Around this time of year I get sentimental and think about my life for once. It’s been slightly over two years since I attended Startup Weekend in September 2010, which literally changed my world for the better. At the time, I was an insecure lad who just came out of university. I was working for a large Dutch bank, and was not liking it very much. I was not very happy with my life, but didn’t really know why.
Startup Weekend provided an absolute cultural shock to me. I was amazed at the atmosphere going on all weekend. Amazed at all the beautifully designed products that came out of only 76 hours. Amazed at the fact that, apparently, I wasn’t the only person in the world walking around with weird ideas. And most importantly: I was amazed to be doing something that I was really passionate about, rather than just passing the day to make a buck.
A new era of tech events has begun
We’re back in New York this November for the 4th edition of our growth-focused technology event.
Still, I was scared as well. Scared of that others would think. Scared of throwing away my two precious uni degrees. Scared of not making any money for the better part of the next decade. I guess, in a sense, I felt a lot like Neo, when presented the choice between a blue and red pill by Morpheus. Now, two years later, it is a good time to share some important lessons that I learned after taking the Red Pill that day in September 2010.
1. Pursue your passions: Start with the why
One of the things I found most valuable from participating in the Founder Institute was a lesson about the Golden Circle by Simon Sinek. The golden circle argues that most people and organizations know what they do for a living. A large part of them also knows how they are doing it. But only a select group of people know the exact why behind what they are doing.
Especially in entrepreneurship, I believe this last part is fundamental. The first years of entrepreneurial struggle for me were often a bizarre roller coaster. Sure, I earned a few successes, but against those stood far more failures. Of course these failures are essential for learning in the long run. But in the short run, they give you worry and sleepless nights. Especially during some of these difficult hours, the golden circle has been of tremendous value for me: I always exactly knew why I was going through all this trouble.
2. Learn from the masters
Starting a journey without knowing the path is unwise. Not listening to experts who walked the path before you is foolish. When I started out after attending Startup Weekend, I was a complete idiot. I was the typical university graduate who “knew his shit” about Business Administration, which is not very useful in a startup. I couldn’t write a single line of code, and I didn’t have any clue how to start a business. Luckily for me, I found some books that enlightened my path.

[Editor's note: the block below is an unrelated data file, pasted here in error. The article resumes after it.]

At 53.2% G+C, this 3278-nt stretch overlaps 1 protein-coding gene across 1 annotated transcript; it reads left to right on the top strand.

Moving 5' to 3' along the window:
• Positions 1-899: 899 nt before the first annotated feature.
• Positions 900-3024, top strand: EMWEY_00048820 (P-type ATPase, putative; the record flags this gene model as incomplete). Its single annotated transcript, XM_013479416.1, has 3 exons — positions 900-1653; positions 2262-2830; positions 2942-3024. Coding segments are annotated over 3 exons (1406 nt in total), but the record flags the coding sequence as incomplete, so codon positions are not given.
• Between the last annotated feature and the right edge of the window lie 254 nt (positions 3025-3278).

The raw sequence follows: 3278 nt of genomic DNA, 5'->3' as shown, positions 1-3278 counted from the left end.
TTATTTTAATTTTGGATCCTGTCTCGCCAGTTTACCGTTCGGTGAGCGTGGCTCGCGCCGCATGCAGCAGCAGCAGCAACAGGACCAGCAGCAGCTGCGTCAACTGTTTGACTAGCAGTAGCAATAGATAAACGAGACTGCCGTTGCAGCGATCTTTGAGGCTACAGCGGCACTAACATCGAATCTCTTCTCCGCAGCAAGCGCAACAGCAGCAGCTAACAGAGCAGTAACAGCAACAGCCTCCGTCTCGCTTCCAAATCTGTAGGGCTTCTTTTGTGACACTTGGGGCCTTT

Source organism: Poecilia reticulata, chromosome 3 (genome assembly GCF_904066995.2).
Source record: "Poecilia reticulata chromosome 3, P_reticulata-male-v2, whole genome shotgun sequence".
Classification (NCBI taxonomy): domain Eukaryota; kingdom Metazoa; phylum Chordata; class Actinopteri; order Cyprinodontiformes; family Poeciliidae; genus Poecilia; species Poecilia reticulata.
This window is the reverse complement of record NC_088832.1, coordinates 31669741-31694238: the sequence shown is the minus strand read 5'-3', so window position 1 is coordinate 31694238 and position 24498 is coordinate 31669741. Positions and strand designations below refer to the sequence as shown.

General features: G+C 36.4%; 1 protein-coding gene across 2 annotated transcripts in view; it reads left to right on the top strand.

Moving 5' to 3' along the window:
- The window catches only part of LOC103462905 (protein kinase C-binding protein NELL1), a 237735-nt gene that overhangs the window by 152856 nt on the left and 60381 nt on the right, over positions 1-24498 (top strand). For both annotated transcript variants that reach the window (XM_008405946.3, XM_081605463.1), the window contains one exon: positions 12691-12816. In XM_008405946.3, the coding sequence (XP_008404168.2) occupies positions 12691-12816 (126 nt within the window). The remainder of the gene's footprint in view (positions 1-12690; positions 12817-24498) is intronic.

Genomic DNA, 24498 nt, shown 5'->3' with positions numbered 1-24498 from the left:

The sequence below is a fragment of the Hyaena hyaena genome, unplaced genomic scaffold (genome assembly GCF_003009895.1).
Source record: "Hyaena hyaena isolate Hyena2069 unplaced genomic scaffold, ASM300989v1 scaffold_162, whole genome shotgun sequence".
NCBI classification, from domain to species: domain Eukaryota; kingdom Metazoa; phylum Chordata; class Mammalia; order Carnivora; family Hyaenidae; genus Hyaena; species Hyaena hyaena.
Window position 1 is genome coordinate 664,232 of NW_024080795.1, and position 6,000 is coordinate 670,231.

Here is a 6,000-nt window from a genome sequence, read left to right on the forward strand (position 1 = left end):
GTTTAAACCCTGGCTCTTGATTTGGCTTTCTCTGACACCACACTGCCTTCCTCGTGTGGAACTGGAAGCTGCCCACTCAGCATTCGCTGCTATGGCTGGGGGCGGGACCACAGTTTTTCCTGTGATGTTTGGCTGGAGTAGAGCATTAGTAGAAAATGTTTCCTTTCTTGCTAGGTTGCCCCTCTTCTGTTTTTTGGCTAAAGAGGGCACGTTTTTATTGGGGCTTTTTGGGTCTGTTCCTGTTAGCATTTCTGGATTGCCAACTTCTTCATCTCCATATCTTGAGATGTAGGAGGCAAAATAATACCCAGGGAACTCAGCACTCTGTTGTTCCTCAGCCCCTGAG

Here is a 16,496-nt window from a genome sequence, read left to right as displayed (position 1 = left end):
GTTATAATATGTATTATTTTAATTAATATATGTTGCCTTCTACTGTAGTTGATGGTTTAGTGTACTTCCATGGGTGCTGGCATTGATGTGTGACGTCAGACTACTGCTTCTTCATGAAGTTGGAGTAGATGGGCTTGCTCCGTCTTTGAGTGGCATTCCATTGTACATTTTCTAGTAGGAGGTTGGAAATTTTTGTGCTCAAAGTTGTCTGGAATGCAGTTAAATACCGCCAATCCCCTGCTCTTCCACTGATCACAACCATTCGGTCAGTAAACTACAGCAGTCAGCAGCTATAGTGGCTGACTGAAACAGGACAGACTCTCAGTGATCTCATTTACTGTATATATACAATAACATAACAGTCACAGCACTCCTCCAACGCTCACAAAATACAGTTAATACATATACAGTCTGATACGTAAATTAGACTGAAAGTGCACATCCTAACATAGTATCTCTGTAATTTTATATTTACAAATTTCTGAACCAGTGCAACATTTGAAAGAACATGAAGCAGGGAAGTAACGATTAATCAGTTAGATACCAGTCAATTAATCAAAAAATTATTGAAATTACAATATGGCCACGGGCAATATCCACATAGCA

Four books helped me out a lot over the last few years: Four Steps to the Epiphany by Steve Blank, Running Lean by Ash Maurya, The Four Hour Workweek by Timothy Ferris and Rework by Jason Fried & David Heinemeier Hansson. For me, these books were great guides. I still didn’t know how to walk the path, but at least they showed me what it looked like. Up until today, I consider all four a must-read for any entrepreneur or anyone looking into entrepreneurship.
3. Life starts at the end of your comfort zone
Every now and then I run into them. We all know these people, most often working at large corporates or even the government. People who constantly whine about the great ideas they had, years and years before the rest, but “just never pursued them because it was the wrong time”.
These people taught me a great lesson. They are all just making up lame excuses for not trying. People told me it was impossible to have our product launch featured on one of the top tech blogs without spending $3,000 on some fancy PR agency. It wasn’t.
They told me it was impossible to pick up coding. Nowadays I’m not a great coder, but in 12 months I learned how to rock in HTML/CSS, JS & Python. Back in 1994, when Jeff Bezos started Amazon, he had to raise money from 22(!) investors. Any investor who knew anything about books, didn’t invest. They probably thought it was the wrong time too. Screw the haters. Don’t let anyone tell you that something can’t be done.
“Losers always whine about their best. Winners go home and fuck the prom queen.”
– Sean Connery, The Rock
4. Screw exaggerating optimists
You’ve probably heard them far too often bragging about how close they are to signing customer X, who happens to be a publicly listed NASDAQ company. Or a million dollar investment that’s just around the corner from a well-known VC fund.
I have encountered a few of these people and before too soon, I started asking myself what the hell I had been doing with the past few months of my life. Why weren’t we making such progress? Don’t feel bad about yourself because of these kind of people. When I encounter them, I divide their progress by half. Take 50% of their accomplishments and subtract their biggest client from this. This is usually where they really stand.
5. Don’t waste money on legal fuzz you can do yourself
One of the biggest mistakes I made was flushing about $10,000 down the toilet on legal fees for a piece of paper that eventually didn’t suffice when two of our co-founders left the building. This was an important lesson for me. With our first clients, we needed legal documents again to describe terms and conditions. This time, I asked around for some examples, and wound up writing all of our terms and conditions myself. So far, they’ve passed the legal department of our customers without any problems.